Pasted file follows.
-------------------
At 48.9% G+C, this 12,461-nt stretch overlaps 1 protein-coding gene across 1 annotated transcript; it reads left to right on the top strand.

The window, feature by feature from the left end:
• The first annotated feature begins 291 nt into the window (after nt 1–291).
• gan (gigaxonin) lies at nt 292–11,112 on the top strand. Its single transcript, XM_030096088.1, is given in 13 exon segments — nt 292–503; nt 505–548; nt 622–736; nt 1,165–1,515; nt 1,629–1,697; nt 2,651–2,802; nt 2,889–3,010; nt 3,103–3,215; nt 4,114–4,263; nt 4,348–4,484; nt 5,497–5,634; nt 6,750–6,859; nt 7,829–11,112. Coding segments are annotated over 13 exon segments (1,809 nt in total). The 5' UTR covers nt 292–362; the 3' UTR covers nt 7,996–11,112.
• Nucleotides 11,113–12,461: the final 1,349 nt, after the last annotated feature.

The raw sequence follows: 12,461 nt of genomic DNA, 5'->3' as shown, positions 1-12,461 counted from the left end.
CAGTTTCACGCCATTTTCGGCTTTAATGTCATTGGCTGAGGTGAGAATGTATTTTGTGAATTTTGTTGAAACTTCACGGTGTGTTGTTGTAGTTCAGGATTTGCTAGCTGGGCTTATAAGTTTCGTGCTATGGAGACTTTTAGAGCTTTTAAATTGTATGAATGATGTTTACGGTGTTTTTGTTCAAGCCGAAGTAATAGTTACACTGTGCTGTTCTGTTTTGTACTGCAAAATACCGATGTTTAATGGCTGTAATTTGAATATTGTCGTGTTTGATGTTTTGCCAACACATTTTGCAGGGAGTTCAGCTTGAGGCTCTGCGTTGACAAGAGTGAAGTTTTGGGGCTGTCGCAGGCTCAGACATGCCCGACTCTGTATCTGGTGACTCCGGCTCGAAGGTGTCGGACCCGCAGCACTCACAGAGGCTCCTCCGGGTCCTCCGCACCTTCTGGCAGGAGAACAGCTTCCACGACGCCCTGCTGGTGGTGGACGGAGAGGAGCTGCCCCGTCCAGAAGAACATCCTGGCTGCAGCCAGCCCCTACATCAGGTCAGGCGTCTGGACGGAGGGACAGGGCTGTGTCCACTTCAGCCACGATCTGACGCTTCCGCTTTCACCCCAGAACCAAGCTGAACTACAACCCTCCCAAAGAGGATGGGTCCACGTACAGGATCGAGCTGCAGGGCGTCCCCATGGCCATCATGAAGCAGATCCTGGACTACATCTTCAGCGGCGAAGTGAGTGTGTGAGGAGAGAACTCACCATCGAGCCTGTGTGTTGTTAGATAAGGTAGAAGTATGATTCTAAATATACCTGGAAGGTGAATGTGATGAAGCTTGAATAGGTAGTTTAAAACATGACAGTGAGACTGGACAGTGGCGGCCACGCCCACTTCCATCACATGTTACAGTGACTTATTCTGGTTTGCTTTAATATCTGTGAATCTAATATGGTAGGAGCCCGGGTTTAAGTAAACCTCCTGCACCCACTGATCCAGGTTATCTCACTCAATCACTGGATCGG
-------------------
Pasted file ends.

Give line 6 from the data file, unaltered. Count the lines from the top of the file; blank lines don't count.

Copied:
The raw sequence follows: 12,461 nt of genomic DNA, 5'->3' as shown, positions 1-12,461 counted from the left end.